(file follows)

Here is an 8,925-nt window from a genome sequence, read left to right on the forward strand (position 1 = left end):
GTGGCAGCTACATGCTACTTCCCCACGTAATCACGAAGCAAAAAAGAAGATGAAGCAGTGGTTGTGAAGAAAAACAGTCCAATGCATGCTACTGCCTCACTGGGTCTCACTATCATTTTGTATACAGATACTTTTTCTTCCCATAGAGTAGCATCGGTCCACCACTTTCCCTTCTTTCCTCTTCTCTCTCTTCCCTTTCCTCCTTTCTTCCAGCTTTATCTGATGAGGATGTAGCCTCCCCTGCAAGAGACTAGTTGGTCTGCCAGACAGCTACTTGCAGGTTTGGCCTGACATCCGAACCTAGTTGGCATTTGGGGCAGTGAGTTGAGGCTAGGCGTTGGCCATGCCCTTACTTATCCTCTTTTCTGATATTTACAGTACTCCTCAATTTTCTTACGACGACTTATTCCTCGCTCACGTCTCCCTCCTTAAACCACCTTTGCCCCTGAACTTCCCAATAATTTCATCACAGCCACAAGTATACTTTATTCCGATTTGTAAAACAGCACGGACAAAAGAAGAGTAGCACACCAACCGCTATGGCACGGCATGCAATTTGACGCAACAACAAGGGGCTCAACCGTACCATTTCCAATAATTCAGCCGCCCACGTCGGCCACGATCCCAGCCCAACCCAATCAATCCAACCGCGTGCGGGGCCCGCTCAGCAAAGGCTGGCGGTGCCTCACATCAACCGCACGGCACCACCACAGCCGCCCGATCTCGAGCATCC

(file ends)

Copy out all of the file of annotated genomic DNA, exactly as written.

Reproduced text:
Here is an 8,925-nt window from a genome sequence, read left to right on the forward strand (position 1 = left end):
GTGGCAGCTACATGCTACTTCCCCACGTAATCACGAAGCAAAAAAGAAGATGAAGCAGTGGTTGTGAAGAAAAACAGTCCAATGCATGCTACTGCCTCACTGGGTCTCACTATCATTTTGTATACAGATACTTTTTCTTCCCATAGAGTAGCATCGGTCCACCACTTTCCCTTCTTTCCTCTTCTCTCTCTTCCCTTTCCTCCTTTCTTCCAGCTTTATCTGATGAGGATGTAGCCTCCCCTGCAAGAGACTAGTTGGTCTGCCAGACAGCTACTTGCAGGTTTGGCCTGACATCCGAACCTAGTTGGCATTTGGGGCAGTGAGTTGAGGCTAGGCGTTGGCCATGCCCTTACTTATCCTCTTTTCTGATATTTACAGTACTCCTCAATTTTCTTACGACGACTTATTCCTCGCTCACGTCTCCCTCCTTAAACCACCTTTGCCCCTGAACTTCCCAATAATTTCATCACAGCCACAAGTATACTTTATTCCGATTTGTAAAACAGCACGGACAAAAGAAGAGTAGCACACCAACCGCTATGGCACGGCATGCAATTTGACGCAACAACAAGGGGCTCAACCGTACCATTTCCAATAATTCAGCCGCCCACGTCGGCCACGATCCCAGCCCAACCCAATCAATCCAACCGCGTGCGGGGCCCGCTCAGCAAAGGCTGGCGGTGCCTCACATCAACCGCACGGCACCACCACAGCCGCCCGATCTCGAGCATCC